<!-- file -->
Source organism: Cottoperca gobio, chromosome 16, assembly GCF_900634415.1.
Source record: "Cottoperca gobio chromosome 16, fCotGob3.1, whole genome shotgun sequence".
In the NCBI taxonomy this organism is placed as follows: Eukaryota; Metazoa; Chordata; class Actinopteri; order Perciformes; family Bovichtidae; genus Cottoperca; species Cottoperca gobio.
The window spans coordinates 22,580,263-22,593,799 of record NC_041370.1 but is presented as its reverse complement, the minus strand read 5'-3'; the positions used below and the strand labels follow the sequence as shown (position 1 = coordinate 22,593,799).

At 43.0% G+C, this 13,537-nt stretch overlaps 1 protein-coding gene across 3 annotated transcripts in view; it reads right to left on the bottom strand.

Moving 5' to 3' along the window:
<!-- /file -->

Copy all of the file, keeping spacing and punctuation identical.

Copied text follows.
Source organism: Cottoperca gobio, chromosome 16, assembly GCF_900634415.1.
Source record: "Cottoperca gobio chromosome 16, fCotGob3.1, whole genome shotgun sequence".
In the NCBI taxonomy this organism is placed as follows: Eukaryota; Metazoa; Chordata; class Actinopteri; order Perciformes; family Bovichtidae; genus Cottoperca; species Cottoperca gobio.
The window spans coordinates 22,580,263-22,593,799 of record NC_041370.1 but is presented as its reverse complement, the minus strand read 5'-3'; the positions used below and the strand labels follow the sequence as shown (position 1 = coordinate 22,593,799).

At 43.0% G+C, this 13,537-nt stretch overlaps 1 protein-coding gene across 3 annotated transcripts in view; it reads right to left on the bottom strand.

Moving 5' to 3' along the window: